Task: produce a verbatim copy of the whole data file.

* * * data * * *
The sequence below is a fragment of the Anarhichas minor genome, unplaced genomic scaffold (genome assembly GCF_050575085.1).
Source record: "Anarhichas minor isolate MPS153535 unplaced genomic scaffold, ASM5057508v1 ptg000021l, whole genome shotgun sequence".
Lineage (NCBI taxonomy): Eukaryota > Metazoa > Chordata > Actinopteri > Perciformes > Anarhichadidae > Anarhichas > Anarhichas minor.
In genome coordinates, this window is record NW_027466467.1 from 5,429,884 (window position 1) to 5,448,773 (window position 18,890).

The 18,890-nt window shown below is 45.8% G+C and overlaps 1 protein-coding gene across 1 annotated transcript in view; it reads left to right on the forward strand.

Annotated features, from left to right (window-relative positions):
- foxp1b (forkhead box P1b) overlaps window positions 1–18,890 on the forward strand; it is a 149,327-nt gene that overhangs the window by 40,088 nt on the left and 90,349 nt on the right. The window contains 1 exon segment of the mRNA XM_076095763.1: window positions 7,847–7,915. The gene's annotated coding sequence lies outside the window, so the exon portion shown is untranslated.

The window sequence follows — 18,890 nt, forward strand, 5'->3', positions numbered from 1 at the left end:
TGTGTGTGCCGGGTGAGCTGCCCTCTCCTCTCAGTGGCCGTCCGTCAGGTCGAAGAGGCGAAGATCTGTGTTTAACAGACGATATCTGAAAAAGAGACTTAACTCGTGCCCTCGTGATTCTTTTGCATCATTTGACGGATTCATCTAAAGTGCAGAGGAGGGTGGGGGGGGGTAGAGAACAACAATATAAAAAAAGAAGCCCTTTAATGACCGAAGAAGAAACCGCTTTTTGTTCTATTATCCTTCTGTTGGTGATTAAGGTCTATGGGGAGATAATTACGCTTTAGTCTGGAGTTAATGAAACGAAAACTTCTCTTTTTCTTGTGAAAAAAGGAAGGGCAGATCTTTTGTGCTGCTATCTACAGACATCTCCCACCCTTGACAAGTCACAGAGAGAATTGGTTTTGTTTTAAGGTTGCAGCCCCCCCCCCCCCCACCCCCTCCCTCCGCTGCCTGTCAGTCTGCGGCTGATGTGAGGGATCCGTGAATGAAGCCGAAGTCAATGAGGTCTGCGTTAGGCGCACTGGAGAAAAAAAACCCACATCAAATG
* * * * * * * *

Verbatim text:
The sequence below is a fragment of the Anarhichas minor genome, unplaced genomic scaffold (genome assembly GCF_050575085.1).
Source record: "Anarhichas minor isolate MPS153535 unplaced genomic scaffold, ASM5057508v1 ptg000021l, whole genome shotgun sequence".
Lineage (NCBI taxonomy): Eukaryota > Metazoa > Chordata > Actinopteri > Perciformes > Anarhichadidae > Anarhichas > Anarhichas minor.
In genome coordinates, this window is record NW_027466467.1 from 5,429,884 (window position 1) to 5,448,773 (window position 18,890).

The 18,890-nt window shown below is 45.8% G+C and overlaps 1 protein-coding gene across 1 annotated transcript in view; it reads left to right on the forward strand.

Annotated features, from left to right (window-relative positions):
- foxp1b (forkhead box P1b) overlaps window positions 1–18,890 on the forward strand; it is a 149,327-nt gene that overhangs the window by 40,088 nt on the left and 90,349 nt on the right. The window contains 1 exon segment of the mRNA XM_076095763.1: window positions 7,847–7,915. The gene's annotated coding sequence lies outside the window, so the exon portion shown is untranslated.

The window sequence follows — 18,890 nt, forward strand, 5'->3', positions numbered from 1 at the left end:
TGTGTGTGCCGGGTGAGCTGCCCTCTCCTCTCAGTGGCCGTCCGTCAGGTCGAAGAGGCGAAGATCTGTGTTTAACAGACGATATCTGAAAAAGAGACTTAACTCGTGCCCTCGTGATTCTTTTGCATCATTTGACGGATTCATCTAAAGTGCAGAGGAGGGTGGGGGGGGGTAGAGAACAACAATATAAAAAAAGAAGCCCTTTAATGACCGAAGAAGAAACCGCTTTTTGTTCTATTATCCTTCTGTTGGTGATTAAGGTCTATGGGGAGATAATTACGCTTTAGTCTGGAGTTAATGAAACGAAAACTTCTCTTTTTCTTGTGAAAAAAGGAAGGGCAGATCTTTTGTGCTGCTATCTACAGACATCTCCCACCCTTGACAAGTCACAGAGAGAATTGGTTTTGTTTTAAGGTTGCAGCCCCCCCCCCCCCCACCCCCTCCCTCCGCTGCCTGTCAGTCTGCGGCTGATGTGAGGGATCCGTGAATGAAGCCGAAGTCAATGAGGTCTGCGTTAGGCGCACTGGAGAAAAAAAACCCACATCAAATG